The preparation of the model within the tender process also enables the contractor to understand and challenge the designers’ details. The system does require the designer to provide the information and also for the client and his professional team to liaise with the tendering parties to enable this process to drive best benefit. The process required by BIM fosters the need for all parties to a Contract to share information and break away form their traditional silo mentality to ensure that information is readily available to all parties and all parties interact in developing the information through to a successful completion.

BIM also provides the ability to incorporate the thoughts and ideas of the greater supply chain. By the designers issuing the model at an early stage, the supply chain can look to further analyse the design presented and input their own ideas on build ability or product selection. This method of interaction was previously difficult to engineer as designs were generally set, whereas through BIM the design is open for all parties to review and discuss.

BIM will also provide the ability for contractors to abstract material quantities from the model. This enables the contractor to accurately measure and quantify the elements of the structure efficiently and to a greater degree of detail than previously available. The provision of detailed quantity schedules for materials enables contractors to remove risk from their pricing models and ensure that clients are being provided with quotations that are based on precise data and data that should be consistent across all the parties tendering for a contract.

Once the model is taken to the construction phase of the project, the general fact that the contractor is commencing works on site with a set of drawings he understands, a programme determining the methodology of the construction and a schedule of the materials he requires to construct the works, the contractor should find himself in a better position to commence the works efficiently and with reduced wastage in management time at the front end of a project.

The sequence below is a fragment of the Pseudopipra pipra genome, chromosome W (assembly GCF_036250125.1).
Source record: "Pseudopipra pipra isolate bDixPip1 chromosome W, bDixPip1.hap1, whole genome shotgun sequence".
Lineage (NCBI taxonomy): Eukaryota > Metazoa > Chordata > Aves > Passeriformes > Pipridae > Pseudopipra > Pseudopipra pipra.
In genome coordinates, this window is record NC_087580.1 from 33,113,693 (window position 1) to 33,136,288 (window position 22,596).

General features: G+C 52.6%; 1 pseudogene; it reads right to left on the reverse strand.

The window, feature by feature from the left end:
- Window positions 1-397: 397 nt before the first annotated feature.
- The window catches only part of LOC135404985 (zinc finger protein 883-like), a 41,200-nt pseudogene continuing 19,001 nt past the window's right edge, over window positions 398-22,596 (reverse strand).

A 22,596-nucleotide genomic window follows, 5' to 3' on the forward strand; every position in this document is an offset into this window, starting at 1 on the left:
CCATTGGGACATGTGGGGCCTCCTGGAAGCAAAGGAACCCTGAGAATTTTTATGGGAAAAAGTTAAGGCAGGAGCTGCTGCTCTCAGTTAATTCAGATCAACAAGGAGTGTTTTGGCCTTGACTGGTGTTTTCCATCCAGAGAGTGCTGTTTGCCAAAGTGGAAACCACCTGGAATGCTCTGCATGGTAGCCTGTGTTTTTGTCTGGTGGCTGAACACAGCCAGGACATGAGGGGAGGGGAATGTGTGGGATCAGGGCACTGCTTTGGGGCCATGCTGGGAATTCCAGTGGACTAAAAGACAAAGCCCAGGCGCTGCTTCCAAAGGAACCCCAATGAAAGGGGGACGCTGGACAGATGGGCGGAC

The model also enables the contractor to ‘overlay’ his temporary works design on the permanent design. This facilitates the construction programme by easily identifying difficulties in the design during the construction phase and has been shown to highlight areas where adaption’s to the design can generate considerable savings by making the temporary works simpler or easier to construct. The integration of both the permanent and temporary design is seen as a large opportunity for contractors.

The contractor will also have the ability to look at the construction sequence within the model and determine where risks are apparent within the build. This ability to manipulate the data will provide the contractor with the opportunities to look for clashes in the construction process and by incorporating the design information into mobile mapping technology aid in the setting out of the scheme.

On highway infrastructure build schemes the process is also being used to design and visualise traffic management schemes to see how they perform and whether the design will work effectively in practice as well as in theory.

The use of project construction within the digital model has also provided benefits in regards to the safe construction of a project. The ability to see risks to operatives and trades prior to the works actually being physically constructed can provide major benefits for the health and safety of employees.

Contractors have also found benefits in utilising tablet computers, which when linked to a GPS enable the user to walk around the construction site and see via the tablet the works that are to be constructed in that area of the site prior to any works commencing. This visual tool helps the contractors project management staff to ‘see’ where works are to be carried out and further review any areas of difficulty that may be apparent.